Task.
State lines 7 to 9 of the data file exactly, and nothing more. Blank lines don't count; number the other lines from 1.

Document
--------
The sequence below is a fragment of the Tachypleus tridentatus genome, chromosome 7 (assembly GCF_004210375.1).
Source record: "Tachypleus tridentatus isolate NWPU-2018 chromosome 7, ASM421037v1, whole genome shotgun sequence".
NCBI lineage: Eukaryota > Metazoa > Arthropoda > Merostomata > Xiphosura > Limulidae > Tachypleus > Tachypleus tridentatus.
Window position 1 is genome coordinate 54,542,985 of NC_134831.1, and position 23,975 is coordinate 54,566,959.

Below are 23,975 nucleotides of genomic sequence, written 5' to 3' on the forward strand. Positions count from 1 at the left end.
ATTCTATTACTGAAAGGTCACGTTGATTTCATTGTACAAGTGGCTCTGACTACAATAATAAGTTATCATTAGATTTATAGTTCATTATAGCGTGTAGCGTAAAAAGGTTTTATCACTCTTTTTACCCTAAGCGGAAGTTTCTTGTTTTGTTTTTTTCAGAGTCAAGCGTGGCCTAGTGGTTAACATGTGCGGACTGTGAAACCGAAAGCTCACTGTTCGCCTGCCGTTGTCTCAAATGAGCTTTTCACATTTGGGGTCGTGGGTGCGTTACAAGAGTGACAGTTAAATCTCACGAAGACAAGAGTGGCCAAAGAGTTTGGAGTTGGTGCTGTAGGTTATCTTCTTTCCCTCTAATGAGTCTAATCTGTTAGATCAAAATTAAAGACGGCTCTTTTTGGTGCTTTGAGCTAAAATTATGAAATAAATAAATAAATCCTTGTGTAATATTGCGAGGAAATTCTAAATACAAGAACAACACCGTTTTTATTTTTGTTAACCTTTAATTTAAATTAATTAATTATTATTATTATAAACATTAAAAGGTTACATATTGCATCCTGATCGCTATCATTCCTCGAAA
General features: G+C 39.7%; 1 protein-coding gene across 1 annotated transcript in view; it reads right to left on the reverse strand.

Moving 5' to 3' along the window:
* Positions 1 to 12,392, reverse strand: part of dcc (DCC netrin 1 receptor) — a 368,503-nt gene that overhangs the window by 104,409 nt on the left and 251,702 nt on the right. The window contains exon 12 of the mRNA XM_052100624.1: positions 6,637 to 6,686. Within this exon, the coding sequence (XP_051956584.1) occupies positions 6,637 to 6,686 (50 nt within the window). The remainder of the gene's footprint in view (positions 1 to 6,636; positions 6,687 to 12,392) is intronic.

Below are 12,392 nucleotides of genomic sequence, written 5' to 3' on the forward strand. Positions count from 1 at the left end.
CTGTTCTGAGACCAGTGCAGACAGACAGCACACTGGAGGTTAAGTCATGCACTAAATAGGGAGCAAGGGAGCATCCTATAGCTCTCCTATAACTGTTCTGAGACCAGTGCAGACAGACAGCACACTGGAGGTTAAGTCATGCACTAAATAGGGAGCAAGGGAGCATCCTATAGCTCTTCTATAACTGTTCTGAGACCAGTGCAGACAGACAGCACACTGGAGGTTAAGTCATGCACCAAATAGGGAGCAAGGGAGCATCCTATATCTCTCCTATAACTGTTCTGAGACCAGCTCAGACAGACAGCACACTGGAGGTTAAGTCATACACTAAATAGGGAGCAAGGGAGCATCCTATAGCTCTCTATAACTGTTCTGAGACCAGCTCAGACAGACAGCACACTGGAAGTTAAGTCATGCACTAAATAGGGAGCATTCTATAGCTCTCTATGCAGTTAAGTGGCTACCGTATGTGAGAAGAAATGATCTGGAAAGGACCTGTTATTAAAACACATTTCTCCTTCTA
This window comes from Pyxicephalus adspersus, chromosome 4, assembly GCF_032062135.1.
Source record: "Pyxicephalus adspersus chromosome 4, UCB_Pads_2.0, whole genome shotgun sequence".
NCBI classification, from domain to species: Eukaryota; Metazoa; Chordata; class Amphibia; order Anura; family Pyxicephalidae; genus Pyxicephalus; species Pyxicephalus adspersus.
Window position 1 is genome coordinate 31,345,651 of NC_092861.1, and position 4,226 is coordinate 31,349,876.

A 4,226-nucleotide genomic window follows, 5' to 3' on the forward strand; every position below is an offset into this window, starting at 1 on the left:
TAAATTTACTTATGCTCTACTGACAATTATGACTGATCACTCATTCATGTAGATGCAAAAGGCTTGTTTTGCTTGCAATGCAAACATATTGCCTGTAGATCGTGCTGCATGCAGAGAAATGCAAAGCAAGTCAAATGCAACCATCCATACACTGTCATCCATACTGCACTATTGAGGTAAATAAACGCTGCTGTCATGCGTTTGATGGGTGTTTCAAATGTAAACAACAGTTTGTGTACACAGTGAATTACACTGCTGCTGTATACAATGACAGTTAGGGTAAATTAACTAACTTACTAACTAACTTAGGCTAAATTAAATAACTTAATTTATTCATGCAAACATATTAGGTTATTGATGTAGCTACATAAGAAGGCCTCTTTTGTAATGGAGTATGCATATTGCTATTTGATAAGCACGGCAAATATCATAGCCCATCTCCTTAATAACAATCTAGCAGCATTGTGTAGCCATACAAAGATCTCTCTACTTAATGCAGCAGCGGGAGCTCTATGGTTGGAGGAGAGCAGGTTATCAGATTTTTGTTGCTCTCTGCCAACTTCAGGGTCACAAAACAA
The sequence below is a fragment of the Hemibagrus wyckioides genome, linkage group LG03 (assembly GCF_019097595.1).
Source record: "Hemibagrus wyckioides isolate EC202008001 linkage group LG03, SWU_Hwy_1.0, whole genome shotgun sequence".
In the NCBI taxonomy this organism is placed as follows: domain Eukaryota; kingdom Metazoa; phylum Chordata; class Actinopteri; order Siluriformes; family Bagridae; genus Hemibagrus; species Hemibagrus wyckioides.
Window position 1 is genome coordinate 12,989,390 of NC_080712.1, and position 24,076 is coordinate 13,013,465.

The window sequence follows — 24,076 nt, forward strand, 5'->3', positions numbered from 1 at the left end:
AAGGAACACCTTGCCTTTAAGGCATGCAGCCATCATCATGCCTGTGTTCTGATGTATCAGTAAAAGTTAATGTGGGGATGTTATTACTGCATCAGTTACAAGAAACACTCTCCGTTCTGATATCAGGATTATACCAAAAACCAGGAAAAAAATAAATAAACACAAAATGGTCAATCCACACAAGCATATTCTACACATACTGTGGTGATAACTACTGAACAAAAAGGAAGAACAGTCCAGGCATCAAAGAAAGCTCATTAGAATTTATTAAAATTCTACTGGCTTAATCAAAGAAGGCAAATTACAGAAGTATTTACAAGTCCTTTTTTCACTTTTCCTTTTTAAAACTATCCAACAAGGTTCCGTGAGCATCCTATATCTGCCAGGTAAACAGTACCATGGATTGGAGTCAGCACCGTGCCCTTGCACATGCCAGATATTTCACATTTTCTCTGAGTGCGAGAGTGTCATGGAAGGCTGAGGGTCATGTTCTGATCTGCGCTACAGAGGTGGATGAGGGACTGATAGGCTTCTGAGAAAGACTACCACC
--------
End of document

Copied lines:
General features: G+C 39.7%; 1 protein-coding gene across 1 annotated transcript in view; it reads right to left on the reverse strand.

Moving 5' to 3' along the window:
* Positions 1 to 12,392, reverse strand: part of dcc (DCC netrin 1 receptor) — a 368,503-nt gene that overhangs the window by 104,409 nt on the left and 251,702 nt on the right. The window contains exon 12 of the mRNA XM_052100624.1: positions 6,637 to 6,686. Within this exon, the coding sequence (XP_051956584.1) occupies positions 6,637 to 6,686 (50 nt within the window). The remainder of the gene's footprint in view (positions 1 to 6,636; positions 6,687 to 12,392) is intronic.